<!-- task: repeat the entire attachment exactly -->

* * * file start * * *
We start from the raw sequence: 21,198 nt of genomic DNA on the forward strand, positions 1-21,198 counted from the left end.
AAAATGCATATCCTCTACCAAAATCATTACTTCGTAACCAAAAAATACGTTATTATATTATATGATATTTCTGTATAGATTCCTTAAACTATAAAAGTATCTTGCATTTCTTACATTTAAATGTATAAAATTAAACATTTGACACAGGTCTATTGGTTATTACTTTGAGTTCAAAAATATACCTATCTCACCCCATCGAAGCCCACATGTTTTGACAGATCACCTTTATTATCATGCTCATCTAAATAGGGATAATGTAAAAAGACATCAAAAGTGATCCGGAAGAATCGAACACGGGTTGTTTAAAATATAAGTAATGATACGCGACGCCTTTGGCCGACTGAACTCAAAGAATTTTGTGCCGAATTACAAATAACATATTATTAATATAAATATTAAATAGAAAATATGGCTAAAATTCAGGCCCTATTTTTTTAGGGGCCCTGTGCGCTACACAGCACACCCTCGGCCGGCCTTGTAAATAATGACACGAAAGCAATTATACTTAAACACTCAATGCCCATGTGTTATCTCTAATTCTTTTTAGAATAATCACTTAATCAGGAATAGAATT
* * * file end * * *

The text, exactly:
We start from the raw sequence: 21,198 nt of genomic DNA on the forward strand, positions 1-21,198 counted from the left end.
AAAATGCATATCCTCTACCAAAATCATTACTTCGTAACCAAAAAATACGTTATTATATTATATGATATTTCTGTATAGATTCCTTAAACTATAAAAGTATCTTGCATTTCTTACATTTAAATGTATAAAATTAAACATTTGACACAGGTCTATTGGTTATTACTTTGAGTTCAAAAATATACCTATCTCACCCCATCGAAGCCCACATGTTTTGACAGATCACCTTTATTATCATGCTCATCTAAATAGGGATAATGTAAAAAGACATCAAAAGTGATCCGGAAGAATCGAACACGGGTTGTTTAAAATATAAGTAATGATACGCGACGCCTTTGGCCGACTGAACTCAAAGAATTTTGTGCCGAATTACAAATAACATATTATTAATATAAATATTAAATAGAAAATATGGCTAAAATTCAGGCCCTATTTTTTTAGGGGCCCTGTGCGCTACACAGCACACCCTCGGCCGGCCTTGTAAATAATGACACGAAAGCAATTATACTTAAACACTCAATGCCCATGTGTTATCTCTAATTCTTTTTAGAATAATCACTTAATCAGGAATAGAATT